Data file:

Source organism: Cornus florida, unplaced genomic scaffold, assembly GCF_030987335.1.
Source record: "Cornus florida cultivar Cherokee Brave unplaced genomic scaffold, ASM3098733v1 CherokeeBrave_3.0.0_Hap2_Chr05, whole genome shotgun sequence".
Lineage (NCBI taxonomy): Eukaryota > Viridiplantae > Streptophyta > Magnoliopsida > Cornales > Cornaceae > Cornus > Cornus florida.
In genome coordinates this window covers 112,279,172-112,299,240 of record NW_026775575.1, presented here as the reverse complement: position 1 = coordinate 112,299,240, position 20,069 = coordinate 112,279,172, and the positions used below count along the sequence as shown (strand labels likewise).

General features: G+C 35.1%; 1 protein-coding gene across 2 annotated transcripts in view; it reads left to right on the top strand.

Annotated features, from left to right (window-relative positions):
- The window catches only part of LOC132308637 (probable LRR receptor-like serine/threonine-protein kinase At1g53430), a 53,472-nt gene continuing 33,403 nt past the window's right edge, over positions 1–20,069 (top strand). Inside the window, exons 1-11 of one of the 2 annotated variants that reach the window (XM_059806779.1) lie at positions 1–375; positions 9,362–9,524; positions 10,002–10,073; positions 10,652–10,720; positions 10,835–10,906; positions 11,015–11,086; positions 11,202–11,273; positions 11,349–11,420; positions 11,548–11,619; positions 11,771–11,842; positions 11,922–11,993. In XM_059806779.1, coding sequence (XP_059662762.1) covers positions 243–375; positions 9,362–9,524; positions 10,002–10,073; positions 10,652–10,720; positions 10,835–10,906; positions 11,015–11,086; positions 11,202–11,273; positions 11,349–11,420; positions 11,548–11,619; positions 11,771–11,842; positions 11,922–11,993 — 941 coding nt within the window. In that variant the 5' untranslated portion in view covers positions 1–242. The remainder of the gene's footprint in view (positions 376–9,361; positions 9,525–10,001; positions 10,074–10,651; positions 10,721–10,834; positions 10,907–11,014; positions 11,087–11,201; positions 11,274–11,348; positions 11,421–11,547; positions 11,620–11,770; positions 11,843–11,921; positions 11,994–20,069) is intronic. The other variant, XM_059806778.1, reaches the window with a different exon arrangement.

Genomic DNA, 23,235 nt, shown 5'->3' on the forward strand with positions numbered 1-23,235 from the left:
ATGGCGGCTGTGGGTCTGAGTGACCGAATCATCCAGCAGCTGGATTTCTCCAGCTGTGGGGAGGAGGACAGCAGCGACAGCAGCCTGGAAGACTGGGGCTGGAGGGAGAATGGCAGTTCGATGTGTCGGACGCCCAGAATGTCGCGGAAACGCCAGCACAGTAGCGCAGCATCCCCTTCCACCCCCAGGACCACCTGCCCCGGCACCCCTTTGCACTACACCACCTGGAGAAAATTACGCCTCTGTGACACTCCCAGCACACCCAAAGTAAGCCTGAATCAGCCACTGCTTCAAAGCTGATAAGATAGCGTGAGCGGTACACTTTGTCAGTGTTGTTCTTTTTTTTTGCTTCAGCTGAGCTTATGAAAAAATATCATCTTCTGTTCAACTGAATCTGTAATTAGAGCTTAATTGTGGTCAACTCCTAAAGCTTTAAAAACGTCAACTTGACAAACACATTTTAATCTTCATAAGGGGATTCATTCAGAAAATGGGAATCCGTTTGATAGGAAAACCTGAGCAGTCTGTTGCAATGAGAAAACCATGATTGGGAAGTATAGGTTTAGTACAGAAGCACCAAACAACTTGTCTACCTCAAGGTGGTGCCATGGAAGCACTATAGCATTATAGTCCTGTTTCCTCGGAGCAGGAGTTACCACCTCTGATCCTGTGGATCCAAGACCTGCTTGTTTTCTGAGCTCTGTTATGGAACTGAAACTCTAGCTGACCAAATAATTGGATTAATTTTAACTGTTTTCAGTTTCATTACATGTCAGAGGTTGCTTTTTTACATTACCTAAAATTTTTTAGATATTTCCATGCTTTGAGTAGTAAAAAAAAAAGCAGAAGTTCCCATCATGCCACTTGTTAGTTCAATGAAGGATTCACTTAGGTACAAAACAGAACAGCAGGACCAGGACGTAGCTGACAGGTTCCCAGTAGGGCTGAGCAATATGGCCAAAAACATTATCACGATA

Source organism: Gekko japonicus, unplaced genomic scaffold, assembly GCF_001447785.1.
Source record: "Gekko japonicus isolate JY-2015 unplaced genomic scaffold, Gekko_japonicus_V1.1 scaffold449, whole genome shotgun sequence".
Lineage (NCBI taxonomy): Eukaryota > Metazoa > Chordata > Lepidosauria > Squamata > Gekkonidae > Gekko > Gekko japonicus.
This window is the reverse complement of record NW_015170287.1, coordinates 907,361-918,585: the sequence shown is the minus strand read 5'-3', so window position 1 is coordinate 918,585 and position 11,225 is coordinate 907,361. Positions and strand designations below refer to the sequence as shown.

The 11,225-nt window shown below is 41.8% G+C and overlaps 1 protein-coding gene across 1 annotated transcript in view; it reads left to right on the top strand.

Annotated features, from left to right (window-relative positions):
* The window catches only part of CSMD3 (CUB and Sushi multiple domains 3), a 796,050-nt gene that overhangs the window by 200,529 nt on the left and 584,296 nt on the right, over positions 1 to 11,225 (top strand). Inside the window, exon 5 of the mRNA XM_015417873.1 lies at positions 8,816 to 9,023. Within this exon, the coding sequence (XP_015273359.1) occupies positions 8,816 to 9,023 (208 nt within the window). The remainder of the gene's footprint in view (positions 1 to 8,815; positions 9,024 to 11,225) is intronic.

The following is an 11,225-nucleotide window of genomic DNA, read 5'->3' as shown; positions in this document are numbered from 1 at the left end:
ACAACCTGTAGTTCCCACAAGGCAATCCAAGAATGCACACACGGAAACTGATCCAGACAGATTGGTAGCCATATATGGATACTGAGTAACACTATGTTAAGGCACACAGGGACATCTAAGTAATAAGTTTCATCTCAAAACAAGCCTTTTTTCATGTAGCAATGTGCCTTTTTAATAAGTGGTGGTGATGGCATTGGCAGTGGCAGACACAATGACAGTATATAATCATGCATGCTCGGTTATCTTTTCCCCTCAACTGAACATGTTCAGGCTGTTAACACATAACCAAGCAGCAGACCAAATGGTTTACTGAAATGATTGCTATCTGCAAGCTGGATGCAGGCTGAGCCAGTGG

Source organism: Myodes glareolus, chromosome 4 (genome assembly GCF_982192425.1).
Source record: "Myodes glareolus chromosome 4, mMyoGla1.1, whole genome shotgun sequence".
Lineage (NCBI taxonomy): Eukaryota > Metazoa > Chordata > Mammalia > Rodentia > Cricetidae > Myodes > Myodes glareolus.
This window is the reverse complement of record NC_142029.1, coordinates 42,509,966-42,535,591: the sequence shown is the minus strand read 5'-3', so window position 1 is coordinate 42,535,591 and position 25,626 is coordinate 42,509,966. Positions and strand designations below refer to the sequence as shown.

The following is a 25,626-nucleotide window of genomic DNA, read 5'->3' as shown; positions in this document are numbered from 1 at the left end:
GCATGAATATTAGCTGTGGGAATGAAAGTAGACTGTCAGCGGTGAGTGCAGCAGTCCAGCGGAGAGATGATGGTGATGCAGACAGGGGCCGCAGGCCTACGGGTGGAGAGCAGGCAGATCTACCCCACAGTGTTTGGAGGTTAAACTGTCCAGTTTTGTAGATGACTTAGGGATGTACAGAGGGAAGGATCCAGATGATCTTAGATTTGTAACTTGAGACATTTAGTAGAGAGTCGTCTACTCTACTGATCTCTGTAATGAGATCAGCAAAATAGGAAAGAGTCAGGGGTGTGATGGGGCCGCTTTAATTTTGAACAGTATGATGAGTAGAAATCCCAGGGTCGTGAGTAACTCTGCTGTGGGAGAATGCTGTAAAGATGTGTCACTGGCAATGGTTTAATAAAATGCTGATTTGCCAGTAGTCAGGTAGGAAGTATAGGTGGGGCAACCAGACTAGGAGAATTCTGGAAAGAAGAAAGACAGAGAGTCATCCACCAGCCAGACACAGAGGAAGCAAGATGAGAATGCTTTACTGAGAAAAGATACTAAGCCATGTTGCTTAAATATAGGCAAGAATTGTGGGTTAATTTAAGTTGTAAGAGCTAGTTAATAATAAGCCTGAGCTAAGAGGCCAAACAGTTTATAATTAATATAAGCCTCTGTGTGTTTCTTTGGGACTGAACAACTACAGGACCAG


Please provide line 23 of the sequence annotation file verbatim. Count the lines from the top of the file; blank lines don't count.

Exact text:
The following is a 25,626-nucleotide window of genomic DNA, read 5'->3' as shown; positions in this document are numbered from 1 at the left end: